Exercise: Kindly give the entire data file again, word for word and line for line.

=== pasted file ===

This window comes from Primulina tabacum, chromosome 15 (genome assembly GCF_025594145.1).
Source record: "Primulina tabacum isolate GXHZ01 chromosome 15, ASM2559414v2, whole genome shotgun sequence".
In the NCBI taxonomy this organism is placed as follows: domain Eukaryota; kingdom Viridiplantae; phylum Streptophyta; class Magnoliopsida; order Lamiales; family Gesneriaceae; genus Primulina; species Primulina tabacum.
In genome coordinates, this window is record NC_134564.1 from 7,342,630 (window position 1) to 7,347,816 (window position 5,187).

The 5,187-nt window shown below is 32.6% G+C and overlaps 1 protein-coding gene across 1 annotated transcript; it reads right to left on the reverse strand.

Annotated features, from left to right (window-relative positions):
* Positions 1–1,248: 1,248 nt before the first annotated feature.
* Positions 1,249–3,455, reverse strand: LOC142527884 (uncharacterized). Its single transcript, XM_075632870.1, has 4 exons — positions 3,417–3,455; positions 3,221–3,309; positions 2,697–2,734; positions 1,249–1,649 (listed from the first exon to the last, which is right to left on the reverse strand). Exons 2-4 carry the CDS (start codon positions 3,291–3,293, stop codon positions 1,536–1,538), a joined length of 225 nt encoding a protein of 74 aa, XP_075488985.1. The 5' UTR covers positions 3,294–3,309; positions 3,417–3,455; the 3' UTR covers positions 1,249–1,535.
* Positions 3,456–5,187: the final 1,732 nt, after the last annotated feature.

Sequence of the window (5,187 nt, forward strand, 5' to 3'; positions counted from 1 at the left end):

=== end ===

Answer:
This window comes from Primulina tabacum, chromosome 15 (genome assembly GCF_025594145.1).
Source record: "Primulina tabacum isolate GXHZ01 chromosome 15, ASM2559414v2, whole genome shotgun sequence".
In the NCBI taxonomy this organism is placed as follows: domain Eukaryota; kingdom Viridiplantae; phylum Streptophyta; class Magnoliopsida; order Lamiales; family Gesneriaceae; genus Primulina; species Primulina tabacum.
In genome coordinates, this window is record NC_134564.1 from 7,342,630 (window position 1) to 7,347,816 (window position 5,187).

The 5,187-nt window shown below is 32.6% G+C and overlaps 1 protein-coding gene across 1 annotated transcript; it reads right to left on the reverse strand.

Annotated features, from left to right (window-relative positions):
* Positions 1–1,248: 1,248 nt before the first annotated feature.
* Positions 1,249–3,455, reverse strand: LOC142527884 (uncharacterized). Its single transcript, XM_075632870.1, has 4 exons — positions 3,417–3,455; positions 3,221–3,309; positions 2,697–2,734; positions 1,249–1,649 (listed from the first exon to the last, which is right to left on the reverse strand). Exons 2-4 carry the CDS (start codon positions 3,291–3,293, stop codon positions 1,536–1,538), a joined length of 225 nt encoding a protein of 74 aa, XP_075488985.1. The 5' UTR covers positions 3,294–3,309; positions 3,417–3,455; the 3' UTR covers positions 1,249–1,535.
* Positions 3,456–5,187: the final 1,732 nt, after the last annotated feature.

Sequence of the window (5,187 nt, forward strand, 5' to 3'; positions counted from 1 at the left end):